UMass Amherst
Students walking on fall afternoon Points of Pride 2004
University of Massachusetts Amherst

UMass Amherst sealOne key indicator that sets top-flight universities apart is a high level of funding. In the 12-month period ending in the fall of 2003, the University of Massachusetts Amherst received a record number of research dollars—more than 100 million, including $40 million to underwrite the development of revolutionary technology to provide weather forecasts and warnings of unprecedented speed and accuracy.

Then there’s the tracking of individuals and departments by their output of “hot research papers”—those cited most frequently by other scholars and scientists. On that count Science Watch, the newsletter of the Institute for Scientific Information, included in its 2002 rankings more than 400 UMass Amherst scientists, engineers, and scholars among the top 1 percent. Two members of the faculty of the Department of Geosciences, Distinguished Professor Raymond Bradley and Assistant Professor Michael E. Mann, have written one of the most frequently cited scientific papers on global warming.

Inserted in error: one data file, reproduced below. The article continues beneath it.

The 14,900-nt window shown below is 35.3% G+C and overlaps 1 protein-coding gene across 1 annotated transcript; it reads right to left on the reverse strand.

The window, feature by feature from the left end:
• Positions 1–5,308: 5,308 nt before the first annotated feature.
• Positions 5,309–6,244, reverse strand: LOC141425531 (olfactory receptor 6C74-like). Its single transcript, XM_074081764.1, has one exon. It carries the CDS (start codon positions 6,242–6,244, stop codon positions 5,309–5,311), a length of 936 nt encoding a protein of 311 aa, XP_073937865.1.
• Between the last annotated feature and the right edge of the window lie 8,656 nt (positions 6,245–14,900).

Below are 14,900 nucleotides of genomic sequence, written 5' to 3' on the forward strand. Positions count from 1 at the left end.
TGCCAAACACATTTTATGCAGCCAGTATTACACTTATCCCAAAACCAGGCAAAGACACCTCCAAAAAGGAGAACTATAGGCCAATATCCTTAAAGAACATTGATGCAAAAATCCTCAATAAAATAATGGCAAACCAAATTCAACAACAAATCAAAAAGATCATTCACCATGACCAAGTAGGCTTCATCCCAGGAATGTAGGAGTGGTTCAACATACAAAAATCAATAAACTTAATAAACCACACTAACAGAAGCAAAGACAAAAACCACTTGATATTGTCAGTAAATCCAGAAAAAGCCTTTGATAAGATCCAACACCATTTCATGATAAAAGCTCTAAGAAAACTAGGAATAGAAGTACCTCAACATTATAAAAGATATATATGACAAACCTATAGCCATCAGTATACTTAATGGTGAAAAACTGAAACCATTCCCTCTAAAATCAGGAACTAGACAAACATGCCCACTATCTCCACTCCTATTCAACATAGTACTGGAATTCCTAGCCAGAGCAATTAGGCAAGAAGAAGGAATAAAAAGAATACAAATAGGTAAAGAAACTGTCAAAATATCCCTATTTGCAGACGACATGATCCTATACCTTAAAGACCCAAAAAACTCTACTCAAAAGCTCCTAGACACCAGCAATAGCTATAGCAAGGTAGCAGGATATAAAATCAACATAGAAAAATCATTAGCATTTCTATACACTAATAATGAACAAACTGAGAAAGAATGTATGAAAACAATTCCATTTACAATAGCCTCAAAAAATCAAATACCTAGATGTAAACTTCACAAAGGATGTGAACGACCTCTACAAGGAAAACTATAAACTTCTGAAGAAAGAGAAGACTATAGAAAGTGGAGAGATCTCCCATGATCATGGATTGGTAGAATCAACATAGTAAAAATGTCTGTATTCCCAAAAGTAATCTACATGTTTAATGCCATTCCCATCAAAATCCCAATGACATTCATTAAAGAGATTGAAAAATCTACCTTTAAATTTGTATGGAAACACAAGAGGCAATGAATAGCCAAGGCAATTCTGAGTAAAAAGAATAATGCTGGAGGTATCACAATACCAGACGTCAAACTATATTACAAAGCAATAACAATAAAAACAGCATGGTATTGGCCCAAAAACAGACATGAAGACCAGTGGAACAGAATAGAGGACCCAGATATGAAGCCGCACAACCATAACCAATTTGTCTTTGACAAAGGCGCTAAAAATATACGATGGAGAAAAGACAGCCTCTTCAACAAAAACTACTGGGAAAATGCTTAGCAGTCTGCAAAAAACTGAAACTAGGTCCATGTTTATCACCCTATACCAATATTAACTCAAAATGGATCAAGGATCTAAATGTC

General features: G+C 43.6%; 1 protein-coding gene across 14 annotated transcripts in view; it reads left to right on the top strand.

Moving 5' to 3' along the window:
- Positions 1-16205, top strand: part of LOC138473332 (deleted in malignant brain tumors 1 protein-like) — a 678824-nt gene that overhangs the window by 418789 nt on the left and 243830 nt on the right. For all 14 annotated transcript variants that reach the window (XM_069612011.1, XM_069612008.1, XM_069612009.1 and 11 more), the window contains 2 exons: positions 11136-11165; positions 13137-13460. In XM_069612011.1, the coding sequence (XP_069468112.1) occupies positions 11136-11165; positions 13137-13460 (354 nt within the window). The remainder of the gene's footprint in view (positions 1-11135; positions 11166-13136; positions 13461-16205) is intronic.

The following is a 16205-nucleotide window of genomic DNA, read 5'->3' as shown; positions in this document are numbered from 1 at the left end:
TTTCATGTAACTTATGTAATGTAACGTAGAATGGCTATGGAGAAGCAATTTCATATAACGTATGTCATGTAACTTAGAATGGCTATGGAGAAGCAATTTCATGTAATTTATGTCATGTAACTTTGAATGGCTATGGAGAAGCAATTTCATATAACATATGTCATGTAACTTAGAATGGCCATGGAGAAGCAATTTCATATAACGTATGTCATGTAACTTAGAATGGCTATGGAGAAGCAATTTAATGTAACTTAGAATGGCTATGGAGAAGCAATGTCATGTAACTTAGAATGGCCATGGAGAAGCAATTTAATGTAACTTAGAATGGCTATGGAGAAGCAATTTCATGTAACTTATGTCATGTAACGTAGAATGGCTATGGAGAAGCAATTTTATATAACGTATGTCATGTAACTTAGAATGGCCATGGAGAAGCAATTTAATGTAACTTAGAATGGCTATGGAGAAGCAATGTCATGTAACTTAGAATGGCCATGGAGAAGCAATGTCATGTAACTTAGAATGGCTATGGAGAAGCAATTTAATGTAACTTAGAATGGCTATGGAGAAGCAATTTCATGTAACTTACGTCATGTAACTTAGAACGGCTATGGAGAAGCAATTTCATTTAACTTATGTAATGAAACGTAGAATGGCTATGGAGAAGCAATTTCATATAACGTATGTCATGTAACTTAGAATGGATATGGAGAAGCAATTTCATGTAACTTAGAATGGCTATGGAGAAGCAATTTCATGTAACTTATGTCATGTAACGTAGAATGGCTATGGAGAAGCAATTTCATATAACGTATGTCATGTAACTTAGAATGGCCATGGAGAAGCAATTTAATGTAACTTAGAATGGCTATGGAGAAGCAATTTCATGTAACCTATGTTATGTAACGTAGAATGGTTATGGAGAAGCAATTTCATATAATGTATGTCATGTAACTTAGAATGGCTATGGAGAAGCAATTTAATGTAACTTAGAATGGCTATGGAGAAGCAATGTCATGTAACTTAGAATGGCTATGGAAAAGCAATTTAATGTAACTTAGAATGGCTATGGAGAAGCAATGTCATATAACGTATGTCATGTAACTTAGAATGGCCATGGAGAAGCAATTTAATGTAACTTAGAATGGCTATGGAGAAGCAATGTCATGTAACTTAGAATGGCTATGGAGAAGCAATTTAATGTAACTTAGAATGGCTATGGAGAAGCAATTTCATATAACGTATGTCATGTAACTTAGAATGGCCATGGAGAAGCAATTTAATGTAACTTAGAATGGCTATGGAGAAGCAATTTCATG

Such rankings don’t tell the whole story, of course. Other data, such as how many graduates join the Peace Corps (in our case, more than from any other of the 75 New England institutions the agency taps) or become teachers or nurses, also reveal much. With that in mind, we offer the following selection of recent news items.

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